Quiet – Susan Cain

Quiet – Susan Cain

Title: Quiet
Author: Susan Cain
Genre: Science
Publisher: Penguin Books
Publication Date: 24th January 2012
Pages: 271 (not including notes)
Rating: 4/5 stars

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For far too long, those who are naturally quiet, serious or sensitive have been overlooked. The loudest have taken over – even if they have nothing to say.

It’s time for everyone to listen. It’s time to harness the power of introverts. It’s time for Quiet.

I have always considered myself an introvert, though in recent years I believed that I was becoming more extroverted. At the same time as I was becoming happier in social situations, however, I grew more and more terrified of public speaking. This book was an incredibly useful insight into personality and social interaction.

A large portion of the book focused on the importance of introverts in the workplace, and also offered tips for parents of introverts. I may have glossed over these sections a little, preferring the chapters which spoke to the introverts themselves, rather than their bosses and families.

One of the theories that stuck with me most is the idea of the ‘pseudo-extrovert’, an idea indicating that introverts are more than capable of adopting an extroverted persona when it is required. I can identify myself in this idea; I am more than happy to socialise with enthusiasm for a short while, but I dread staying late at parties – I much prefer to be tucked up in bed with a book.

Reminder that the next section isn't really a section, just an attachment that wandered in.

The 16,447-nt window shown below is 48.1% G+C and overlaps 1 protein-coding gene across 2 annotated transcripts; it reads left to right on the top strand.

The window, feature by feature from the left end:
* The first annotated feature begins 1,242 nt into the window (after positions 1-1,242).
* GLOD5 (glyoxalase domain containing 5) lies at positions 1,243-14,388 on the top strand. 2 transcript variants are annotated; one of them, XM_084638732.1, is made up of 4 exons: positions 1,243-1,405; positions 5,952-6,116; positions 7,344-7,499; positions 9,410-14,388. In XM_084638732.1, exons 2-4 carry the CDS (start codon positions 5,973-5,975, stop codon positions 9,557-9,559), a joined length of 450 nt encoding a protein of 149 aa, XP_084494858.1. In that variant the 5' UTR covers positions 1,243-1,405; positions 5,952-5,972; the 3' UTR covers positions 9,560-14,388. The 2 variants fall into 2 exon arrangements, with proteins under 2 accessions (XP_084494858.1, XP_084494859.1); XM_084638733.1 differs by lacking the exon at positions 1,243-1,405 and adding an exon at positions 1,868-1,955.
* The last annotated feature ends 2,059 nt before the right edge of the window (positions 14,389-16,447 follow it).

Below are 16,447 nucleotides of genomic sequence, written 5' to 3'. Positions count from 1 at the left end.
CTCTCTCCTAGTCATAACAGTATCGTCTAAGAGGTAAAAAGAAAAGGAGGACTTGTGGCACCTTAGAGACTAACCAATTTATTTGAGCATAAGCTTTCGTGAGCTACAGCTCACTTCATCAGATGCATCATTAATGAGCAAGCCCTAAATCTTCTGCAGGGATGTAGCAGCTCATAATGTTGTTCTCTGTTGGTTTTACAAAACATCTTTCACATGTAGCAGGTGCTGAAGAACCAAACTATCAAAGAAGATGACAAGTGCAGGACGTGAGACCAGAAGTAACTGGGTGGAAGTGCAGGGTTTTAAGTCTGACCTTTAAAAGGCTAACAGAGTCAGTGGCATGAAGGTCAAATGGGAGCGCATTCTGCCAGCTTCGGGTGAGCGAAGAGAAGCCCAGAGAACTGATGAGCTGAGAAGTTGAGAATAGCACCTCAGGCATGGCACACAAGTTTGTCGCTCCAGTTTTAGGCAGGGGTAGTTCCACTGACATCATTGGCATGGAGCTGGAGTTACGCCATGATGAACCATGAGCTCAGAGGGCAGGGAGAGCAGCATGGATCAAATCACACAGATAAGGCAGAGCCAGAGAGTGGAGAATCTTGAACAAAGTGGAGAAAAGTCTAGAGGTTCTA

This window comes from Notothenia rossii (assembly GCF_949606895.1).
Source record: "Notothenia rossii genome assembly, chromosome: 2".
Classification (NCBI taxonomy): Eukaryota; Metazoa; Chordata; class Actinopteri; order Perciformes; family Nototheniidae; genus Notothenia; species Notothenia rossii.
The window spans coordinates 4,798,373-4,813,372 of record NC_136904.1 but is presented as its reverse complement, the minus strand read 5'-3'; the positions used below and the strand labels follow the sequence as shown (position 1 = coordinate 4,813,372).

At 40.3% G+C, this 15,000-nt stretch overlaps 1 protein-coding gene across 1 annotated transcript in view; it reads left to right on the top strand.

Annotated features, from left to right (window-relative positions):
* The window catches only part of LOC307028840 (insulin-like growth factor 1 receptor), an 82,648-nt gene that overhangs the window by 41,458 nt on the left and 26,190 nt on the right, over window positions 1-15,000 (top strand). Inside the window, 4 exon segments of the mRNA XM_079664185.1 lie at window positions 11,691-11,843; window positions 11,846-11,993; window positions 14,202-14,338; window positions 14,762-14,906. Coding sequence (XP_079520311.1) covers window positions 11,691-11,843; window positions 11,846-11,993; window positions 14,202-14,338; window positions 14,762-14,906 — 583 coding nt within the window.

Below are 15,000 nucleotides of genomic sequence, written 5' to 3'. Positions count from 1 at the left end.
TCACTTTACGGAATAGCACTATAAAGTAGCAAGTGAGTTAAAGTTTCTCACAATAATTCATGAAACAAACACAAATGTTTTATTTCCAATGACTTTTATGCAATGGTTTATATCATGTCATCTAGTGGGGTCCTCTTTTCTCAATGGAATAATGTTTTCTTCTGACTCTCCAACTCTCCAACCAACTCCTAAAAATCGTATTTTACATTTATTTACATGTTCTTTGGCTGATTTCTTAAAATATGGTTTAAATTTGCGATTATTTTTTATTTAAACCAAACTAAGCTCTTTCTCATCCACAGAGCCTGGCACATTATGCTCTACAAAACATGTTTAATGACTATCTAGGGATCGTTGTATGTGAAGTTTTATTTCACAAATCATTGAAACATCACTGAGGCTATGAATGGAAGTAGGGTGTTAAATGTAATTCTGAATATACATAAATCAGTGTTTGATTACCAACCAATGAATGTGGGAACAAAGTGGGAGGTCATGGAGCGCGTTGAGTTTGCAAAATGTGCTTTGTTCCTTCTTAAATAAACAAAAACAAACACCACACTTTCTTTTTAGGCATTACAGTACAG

I also liked reading about self-monitoring and discovering that introverts are generally better at monitoring a situation and adapting their behaviour accordingly. While I had studied this aspect of personality in marketing and psychology, I never really considered applying it to myself. The fact that high self-monitors are generally better liars was also an interesting point. Watch out: I’m probably very good at concealing when I am lying!

The book is quite interactive. Every time a new concept is introduced, Cain includes a yes/no quiz for the reader to determine where they lie on a particular spectrum. I really enjoyed working through them, and discovering more about my personality than I had previously considered.

The white cover was a bit of a problem…. White always gets ridiculously dirty in my bag, and it makes me so upset! Luckily there wasn’t as much irony in a dirty front cover for Quiet as there was for The Life-Changing Magic of Tidying!

Cain uses Quiet to reassert the place introverts have in our society. Incredibly well-researched and totally fascinating, Quiet taught me a lot about myself and the way I interact with the world. In fact, it has encouraged me to go back to my introvert foundations, and lead life a little bit more quietly. Hopefully I’ll reap all the benefits of productivity and innovation when I stop exhausting myself with social activities (though Cain does still encourage some human interaction!)!!

This book isn’t just for introverts though. It provides a depth of understanding into the personality trait for everyone, whether you are an introvert yourself, or you want to relate to your resident introvert a little better. An excellent example of psychology writing – just enough information, succinct, and at no point does Cain use heavy jargon!

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